Seasonal cycle of O2 and pCO2 in the central Labrador Sea: Atmospheric, biological, and physical implications

A. Körtzinger, U. Send, D. W.R. Wallace, J. Karstensen, M. de Grandpre

Research output: Contribution to journalArticlepeer-review

50 Scopus citations


We present full 2004-2005 seasonal cycles of CO2 partial pressure (pCO2) and dissolved oxygen (O2) in surface waters at a time series site in the central Labrador Sea (56.5°N, 52.6°W) and use these data to calculate annual net air-sea fluxes of CO2 and O2 as well as atmospheric potential oxygen (APO). The region is characterized by a net CO2 Sink (2.7 ± 0.8 mol CO2 m-2 yr-1) that is mediated to a major extent by biological carbon drawdown during spring/summer. During wintertime, surface waters approach equilibrium with atmospheric CO2. Oxygen changes from marked undersaturation of about 6% during wintertime to strong supersaturation by up to 10% during the spring/summer bloom. Overall, the central Labrador Sea acts as an O2 Sink of 10.0 ± 3.1 mol m-2 yr-1. The combined CO2 and O2 sink functions give rise to a sizable APO flux of 13.0 ± 4.0 mol m-2 yr-1 into surface waters of the central Labrador Sea. A mixed layer carbon budget yields a net community production of 4.0 ± 0.8 mol C m-2 during the 2005 productive season about one third of which appears to undergo subsurface respiration in a depth range that is reventilated during the following winter. The timing of the spring bloom is discussed and eddies from the West Greenland Current are thought to be associated with the triggering of the bloom. Finally, we use CO2 and O2 mixed layer dynamics during the 2005 spring bloom to evaluate a suite of prominent wind speed-dependent parameterizations for the gas transfer coefficient. We find very good agreement with those parameterizations which yield higher transfer coefficients at wind speeds above 10 m s-1.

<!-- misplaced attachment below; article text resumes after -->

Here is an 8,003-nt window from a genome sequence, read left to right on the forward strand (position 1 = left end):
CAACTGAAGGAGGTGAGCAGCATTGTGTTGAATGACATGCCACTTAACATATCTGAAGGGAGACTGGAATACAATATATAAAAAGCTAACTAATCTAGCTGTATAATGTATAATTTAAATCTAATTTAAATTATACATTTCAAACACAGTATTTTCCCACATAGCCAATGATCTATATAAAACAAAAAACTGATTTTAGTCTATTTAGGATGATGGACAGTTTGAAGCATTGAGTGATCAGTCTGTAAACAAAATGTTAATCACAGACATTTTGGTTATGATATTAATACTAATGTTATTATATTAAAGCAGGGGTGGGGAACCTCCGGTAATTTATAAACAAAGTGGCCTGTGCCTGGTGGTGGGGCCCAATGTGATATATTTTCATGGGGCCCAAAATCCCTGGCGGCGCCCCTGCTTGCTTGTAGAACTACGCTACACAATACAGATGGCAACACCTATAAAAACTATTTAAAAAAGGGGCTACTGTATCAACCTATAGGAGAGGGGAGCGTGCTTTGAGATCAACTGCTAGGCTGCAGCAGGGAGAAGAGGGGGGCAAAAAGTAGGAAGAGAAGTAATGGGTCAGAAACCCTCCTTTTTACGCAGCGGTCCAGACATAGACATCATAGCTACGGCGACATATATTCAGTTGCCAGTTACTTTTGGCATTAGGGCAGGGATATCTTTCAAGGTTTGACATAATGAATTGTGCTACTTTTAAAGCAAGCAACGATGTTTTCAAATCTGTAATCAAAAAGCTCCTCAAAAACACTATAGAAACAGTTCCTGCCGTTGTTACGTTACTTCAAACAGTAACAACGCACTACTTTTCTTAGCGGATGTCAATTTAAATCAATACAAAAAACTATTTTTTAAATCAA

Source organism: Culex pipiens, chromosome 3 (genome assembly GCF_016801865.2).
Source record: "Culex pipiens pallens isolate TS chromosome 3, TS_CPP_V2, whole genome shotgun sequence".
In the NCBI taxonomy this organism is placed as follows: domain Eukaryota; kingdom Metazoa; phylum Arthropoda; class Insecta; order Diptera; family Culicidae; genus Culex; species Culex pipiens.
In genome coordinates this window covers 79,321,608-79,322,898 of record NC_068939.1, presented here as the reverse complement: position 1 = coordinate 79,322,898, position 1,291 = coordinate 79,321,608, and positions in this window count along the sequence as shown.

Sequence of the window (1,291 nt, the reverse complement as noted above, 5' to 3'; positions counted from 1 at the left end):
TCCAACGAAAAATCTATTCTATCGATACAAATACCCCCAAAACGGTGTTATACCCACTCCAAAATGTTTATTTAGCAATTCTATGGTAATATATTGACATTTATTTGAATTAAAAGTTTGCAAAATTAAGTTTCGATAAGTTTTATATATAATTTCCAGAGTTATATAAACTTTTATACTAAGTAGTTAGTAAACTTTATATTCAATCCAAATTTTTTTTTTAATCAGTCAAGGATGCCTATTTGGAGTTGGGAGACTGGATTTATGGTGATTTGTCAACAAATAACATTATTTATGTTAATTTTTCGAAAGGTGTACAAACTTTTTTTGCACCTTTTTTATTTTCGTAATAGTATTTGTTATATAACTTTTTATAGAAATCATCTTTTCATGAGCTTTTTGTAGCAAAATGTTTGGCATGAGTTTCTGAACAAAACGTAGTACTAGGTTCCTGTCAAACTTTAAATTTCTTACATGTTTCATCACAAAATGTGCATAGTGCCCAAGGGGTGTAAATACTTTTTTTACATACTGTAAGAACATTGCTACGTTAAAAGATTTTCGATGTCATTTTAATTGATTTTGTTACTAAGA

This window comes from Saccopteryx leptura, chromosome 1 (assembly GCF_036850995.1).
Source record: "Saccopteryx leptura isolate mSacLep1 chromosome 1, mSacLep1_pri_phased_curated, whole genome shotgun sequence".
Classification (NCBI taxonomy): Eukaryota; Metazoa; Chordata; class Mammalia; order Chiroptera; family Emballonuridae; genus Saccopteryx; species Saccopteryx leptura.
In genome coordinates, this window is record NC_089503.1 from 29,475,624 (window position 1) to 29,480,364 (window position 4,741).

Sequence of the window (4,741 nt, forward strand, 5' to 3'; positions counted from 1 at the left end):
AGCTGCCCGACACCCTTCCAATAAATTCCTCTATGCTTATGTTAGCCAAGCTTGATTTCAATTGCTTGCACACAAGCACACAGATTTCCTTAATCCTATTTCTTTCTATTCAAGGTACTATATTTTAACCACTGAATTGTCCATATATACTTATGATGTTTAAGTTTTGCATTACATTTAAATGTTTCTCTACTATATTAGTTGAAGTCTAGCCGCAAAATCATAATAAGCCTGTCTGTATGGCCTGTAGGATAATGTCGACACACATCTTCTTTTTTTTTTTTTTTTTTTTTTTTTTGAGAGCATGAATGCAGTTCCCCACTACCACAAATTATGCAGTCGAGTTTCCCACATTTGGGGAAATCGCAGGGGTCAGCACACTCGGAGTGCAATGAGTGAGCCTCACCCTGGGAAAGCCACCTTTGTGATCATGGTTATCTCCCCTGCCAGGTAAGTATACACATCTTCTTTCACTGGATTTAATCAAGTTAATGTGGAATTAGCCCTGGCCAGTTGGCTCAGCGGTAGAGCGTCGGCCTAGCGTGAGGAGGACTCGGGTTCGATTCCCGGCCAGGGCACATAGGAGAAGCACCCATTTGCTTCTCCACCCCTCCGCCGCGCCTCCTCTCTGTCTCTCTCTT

Original languageEnglish
Article numberGB1014
JournalGlobal Biogeochemical Cycles
Issue number1
StatePublished - Mar 2008


Dive into the research topics of 'Seasonal cycle of O2 and pCO2 in the central Labrador Sea: Atmospheric, biological, and physical implications'. Together they form a unique fingerprint.

Cite this